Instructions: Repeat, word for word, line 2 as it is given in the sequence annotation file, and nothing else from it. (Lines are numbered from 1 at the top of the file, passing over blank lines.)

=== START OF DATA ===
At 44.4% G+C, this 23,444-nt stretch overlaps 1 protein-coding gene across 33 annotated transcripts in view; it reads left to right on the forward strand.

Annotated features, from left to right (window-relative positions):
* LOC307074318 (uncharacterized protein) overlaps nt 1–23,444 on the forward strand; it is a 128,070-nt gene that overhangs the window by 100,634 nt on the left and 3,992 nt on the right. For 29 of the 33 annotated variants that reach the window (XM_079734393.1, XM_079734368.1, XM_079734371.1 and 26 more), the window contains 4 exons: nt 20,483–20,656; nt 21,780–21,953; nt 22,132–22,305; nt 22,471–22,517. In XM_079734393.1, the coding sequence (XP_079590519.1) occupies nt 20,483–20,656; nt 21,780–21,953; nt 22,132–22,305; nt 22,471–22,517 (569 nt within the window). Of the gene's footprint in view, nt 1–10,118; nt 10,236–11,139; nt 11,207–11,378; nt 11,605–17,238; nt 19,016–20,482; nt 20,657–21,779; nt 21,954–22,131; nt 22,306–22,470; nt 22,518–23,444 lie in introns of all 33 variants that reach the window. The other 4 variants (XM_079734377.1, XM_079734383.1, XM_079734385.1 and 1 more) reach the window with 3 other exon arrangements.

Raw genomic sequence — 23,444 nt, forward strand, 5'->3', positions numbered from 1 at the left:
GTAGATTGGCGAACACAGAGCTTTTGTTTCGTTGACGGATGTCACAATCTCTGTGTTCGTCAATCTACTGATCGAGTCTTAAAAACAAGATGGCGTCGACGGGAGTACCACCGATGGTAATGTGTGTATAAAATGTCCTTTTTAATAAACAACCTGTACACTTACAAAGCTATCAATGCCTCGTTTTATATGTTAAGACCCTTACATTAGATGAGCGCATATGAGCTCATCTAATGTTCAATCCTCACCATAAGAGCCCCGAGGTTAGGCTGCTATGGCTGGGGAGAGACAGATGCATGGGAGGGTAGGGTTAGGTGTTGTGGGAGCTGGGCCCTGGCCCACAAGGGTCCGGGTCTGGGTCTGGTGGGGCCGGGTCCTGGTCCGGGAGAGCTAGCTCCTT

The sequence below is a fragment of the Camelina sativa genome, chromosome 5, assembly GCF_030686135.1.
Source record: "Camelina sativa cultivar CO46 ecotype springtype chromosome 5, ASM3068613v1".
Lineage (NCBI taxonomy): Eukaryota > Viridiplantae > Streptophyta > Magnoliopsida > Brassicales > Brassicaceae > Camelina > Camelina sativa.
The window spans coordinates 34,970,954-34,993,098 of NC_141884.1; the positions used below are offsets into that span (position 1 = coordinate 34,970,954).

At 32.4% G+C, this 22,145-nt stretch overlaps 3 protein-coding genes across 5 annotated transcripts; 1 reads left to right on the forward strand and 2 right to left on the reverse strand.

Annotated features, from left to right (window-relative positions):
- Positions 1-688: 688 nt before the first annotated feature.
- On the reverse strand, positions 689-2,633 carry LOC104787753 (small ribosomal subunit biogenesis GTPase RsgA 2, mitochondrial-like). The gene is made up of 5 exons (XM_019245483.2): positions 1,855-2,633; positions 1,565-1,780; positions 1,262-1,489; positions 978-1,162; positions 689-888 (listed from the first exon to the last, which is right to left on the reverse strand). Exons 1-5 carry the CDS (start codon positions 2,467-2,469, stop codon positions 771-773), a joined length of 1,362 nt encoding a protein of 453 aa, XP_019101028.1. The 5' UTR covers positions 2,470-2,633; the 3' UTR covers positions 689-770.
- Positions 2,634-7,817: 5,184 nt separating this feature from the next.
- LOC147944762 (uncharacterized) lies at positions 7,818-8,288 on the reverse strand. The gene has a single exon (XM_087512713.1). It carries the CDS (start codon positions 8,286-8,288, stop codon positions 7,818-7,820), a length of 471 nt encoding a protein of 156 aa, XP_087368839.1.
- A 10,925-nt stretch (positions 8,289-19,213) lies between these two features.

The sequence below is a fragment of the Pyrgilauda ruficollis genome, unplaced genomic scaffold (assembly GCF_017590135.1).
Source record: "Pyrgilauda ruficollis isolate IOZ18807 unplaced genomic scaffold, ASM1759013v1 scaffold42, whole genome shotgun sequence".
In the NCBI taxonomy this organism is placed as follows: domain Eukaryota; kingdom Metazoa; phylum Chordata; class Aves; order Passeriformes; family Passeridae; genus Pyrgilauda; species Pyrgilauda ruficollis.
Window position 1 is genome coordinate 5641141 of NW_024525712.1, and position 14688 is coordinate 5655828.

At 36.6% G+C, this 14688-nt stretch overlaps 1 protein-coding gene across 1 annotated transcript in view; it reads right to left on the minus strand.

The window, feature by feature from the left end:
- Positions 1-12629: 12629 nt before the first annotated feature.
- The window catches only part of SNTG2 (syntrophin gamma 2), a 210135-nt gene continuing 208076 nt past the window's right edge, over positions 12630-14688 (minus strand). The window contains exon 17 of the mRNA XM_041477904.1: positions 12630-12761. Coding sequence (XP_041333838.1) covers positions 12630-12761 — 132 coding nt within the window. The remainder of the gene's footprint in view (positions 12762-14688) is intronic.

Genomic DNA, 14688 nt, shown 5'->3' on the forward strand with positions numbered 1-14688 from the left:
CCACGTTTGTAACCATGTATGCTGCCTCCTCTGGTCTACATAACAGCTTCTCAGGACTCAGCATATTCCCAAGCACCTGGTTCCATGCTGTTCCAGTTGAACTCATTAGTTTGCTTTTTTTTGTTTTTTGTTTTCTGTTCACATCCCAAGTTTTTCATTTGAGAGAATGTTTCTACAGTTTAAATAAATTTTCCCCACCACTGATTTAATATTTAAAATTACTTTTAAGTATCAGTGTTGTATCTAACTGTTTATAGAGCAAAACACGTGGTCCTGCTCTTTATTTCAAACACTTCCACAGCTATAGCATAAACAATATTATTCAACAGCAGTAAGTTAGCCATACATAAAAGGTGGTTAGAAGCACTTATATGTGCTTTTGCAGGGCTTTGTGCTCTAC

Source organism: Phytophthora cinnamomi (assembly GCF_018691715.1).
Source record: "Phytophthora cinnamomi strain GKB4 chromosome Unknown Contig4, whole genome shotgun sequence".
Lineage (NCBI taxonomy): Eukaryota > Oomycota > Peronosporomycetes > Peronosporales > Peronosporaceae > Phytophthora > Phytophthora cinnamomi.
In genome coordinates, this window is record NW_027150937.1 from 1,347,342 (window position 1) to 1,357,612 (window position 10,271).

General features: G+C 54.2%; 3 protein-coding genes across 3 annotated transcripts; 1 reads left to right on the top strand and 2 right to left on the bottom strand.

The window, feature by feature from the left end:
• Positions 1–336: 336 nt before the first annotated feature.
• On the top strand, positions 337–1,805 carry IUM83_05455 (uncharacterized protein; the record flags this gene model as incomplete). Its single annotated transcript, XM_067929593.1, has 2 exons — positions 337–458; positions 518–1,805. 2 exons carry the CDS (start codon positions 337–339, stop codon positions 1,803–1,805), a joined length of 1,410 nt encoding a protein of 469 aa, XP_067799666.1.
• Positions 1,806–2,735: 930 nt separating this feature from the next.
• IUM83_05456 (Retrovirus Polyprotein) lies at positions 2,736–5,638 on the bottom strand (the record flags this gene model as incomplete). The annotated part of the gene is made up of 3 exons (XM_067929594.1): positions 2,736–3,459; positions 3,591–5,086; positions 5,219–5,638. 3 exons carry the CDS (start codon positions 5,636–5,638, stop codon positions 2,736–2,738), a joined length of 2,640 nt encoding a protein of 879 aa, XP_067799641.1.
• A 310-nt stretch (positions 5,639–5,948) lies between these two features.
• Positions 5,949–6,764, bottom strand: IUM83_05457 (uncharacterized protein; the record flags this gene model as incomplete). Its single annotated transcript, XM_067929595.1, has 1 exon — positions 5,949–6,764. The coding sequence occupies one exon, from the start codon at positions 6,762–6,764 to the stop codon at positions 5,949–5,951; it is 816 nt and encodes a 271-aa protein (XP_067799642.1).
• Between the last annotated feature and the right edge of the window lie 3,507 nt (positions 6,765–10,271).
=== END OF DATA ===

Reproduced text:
Annotated features, from left to right (window-relative positions):